Serving Youth (was RE: Disturbing News)
Michael F. Bowman (mfbowman@USSCOUTS.ORG)
Fri, 18 Sep 1998 22:09:34 -0400
In any of our neighborhoods there are many young people in crisis.
Sometimes it is nearer - right next door or in our own homes. In the
United States we have more single-parent families than ever before,
families where both parents work and pursue careers, latch-key kids that
have nobody to look out after them, kids without any adult role-model,
kids with problems that don't know an adult they trust or can talk to,
kids who are not learning how to channel their energies in positive
directions, and more.
We have a media facination with glamorizing the gruesome details of any
untoward event to the point that a good news story sometimes seems like
a real news event all on its own. We have kids that watch the tube, veg
out like zombies in its glow and absorb a "reality" that is all too
violent. Some have already argued that as popularity of the Internet
and chat rooms cascades, many youth will forgo social associations for
instant online gratification and miss the developmental lessons of how
to get along with each other.
This sounds like a sky's falling episode by now, but it isn't. This
situation is not all that different than the early days of Scouting
where many of the youth that were attracted to Scouting came from less
advantaged homes where both parents labored in a mill or factory, where
being home alone and isolated was too common, and where it was difficult
to find adult role models that weren't too busy with other pursuits or
just plain survival for their families.
Then as now Scouting was for boys of every description and circumstance.
The idea was and has always been to provide an opportunity for healthy
growth in a rewarding environment where young people could learn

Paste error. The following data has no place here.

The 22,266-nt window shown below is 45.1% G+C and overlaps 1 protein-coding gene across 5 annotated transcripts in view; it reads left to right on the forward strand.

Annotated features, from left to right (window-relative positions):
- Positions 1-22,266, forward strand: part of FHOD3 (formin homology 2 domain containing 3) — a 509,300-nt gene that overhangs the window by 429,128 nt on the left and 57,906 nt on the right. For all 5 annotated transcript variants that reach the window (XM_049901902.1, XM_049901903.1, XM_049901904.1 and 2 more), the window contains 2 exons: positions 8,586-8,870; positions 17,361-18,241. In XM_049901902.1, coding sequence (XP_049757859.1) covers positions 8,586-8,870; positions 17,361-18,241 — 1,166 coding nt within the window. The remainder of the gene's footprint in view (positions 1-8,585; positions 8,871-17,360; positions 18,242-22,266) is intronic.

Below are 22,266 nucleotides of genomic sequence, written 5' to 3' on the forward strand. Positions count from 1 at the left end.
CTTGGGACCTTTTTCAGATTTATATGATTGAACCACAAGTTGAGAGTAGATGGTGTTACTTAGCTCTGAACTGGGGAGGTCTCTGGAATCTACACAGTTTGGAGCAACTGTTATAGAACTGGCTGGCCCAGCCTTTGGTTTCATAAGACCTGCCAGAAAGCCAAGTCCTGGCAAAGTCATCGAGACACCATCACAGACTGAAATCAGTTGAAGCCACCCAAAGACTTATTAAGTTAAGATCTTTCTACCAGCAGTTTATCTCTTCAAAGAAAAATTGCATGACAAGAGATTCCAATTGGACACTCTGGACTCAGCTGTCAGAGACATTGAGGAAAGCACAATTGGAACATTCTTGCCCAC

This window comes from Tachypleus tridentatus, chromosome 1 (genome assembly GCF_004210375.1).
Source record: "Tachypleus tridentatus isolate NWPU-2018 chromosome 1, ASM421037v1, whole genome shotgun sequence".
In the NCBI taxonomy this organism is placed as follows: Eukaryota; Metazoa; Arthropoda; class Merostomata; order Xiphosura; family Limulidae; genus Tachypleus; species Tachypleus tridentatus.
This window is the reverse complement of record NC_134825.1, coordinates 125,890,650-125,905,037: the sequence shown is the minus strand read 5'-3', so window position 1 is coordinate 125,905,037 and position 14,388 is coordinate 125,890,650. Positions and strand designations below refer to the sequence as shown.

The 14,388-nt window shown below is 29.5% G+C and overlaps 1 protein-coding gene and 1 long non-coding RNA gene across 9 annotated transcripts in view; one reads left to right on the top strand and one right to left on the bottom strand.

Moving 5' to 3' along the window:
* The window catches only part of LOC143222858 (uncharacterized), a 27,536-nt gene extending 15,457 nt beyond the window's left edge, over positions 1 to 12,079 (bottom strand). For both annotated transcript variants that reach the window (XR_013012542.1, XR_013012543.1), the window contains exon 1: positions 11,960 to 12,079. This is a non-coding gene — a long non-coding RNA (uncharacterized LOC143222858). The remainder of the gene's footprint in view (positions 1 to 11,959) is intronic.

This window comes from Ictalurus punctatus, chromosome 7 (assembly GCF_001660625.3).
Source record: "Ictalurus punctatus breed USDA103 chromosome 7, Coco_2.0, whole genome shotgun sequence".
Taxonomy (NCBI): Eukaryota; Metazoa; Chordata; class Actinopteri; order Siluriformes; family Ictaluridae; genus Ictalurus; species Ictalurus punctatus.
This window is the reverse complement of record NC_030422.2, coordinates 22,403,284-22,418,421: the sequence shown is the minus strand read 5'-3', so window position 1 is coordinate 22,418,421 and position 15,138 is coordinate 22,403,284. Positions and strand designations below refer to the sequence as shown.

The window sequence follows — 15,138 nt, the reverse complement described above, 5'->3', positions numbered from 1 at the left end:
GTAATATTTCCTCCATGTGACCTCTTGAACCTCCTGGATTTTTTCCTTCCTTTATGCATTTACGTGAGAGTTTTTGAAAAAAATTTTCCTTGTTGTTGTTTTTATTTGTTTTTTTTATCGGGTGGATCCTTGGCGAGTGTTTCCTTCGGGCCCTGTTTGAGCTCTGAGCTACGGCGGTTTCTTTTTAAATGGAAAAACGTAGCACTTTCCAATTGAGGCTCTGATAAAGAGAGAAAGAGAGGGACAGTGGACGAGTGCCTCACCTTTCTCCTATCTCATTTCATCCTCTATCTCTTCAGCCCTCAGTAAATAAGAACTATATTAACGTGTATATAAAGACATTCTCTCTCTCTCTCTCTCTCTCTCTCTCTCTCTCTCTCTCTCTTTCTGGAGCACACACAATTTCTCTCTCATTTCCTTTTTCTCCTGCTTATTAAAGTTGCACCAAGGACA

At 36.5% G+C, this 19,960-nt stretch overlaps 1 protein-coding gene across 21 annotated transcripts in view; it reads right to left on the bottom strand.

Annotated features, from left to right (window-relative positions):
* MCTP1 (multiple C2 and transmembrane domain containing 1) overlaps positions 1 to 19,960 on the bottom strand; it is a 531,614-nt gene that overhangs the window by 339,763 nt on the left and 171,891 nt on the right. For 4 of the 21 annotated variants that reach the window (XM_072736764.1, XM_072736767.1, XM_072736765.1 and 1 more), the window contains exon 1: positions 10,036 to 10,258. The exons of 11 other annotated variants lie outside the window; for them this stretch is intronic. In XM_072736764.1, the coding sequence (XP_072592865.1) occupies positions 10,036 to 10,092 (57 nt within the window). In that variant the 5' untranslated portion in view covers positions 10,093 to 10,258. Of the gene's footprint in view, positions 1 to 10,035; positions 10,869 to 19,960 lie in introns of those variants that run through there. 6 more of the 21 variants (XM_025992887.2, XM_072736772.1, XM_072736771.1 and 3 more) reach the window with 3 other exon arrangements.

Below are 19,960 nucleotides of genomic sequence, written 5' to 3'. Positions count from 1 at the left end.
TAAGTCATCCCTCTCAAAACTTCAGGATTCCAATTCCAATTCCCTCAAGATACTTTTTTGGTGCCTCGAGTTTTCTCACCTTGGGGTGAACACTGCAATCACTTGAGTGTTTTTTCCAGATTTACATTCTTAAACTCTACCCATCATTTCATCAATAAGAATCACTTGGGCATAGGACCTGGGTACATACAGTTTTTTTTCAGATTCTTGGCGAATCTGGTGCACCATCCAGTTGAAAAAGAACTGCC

practical skills, have a good deal of fun and in the process develop in
character, citizenship and fitness.
Then as now the challenge is to give that opportunity to as many young
people as we can. Sure it is true enough that Scouting isn't for
everyone and that we can't touch every youth. The thing is that we can
touch a whole lot more than we do now. And we need to try. So many
kids need the adult association, the chance to excell and be rewarded,
the safe haven to have clean fun, the chance to learn how to get along,
a place where they can get a sense of self-worth and self-esteem. The
alternative isn't very palitable. Do we want to leave it to the
"lessons of the tube"? Do we want to make it so that the only "gang"
they can join is one that shows up on a police blotter? And what of the
future? What happens to these youths and to our society?
No the alternative isn't very pleasing at all. That is why it is so
important that we have so many youth opportunities including Scouting
and why they become so vital to the health of our society. When they
fail and when youth are no longer served, what is left for the ones that
come from broken homes, bad circumstances, and the like? If there isn't
a good opportunity they will create their own opportunities and then we
may not like the result.
It isn't easy and never has been. This business of life is tough. Even
so, we can't turn our shoulders on all but a select few.
It is easy to fall back on real concerns that the program won't work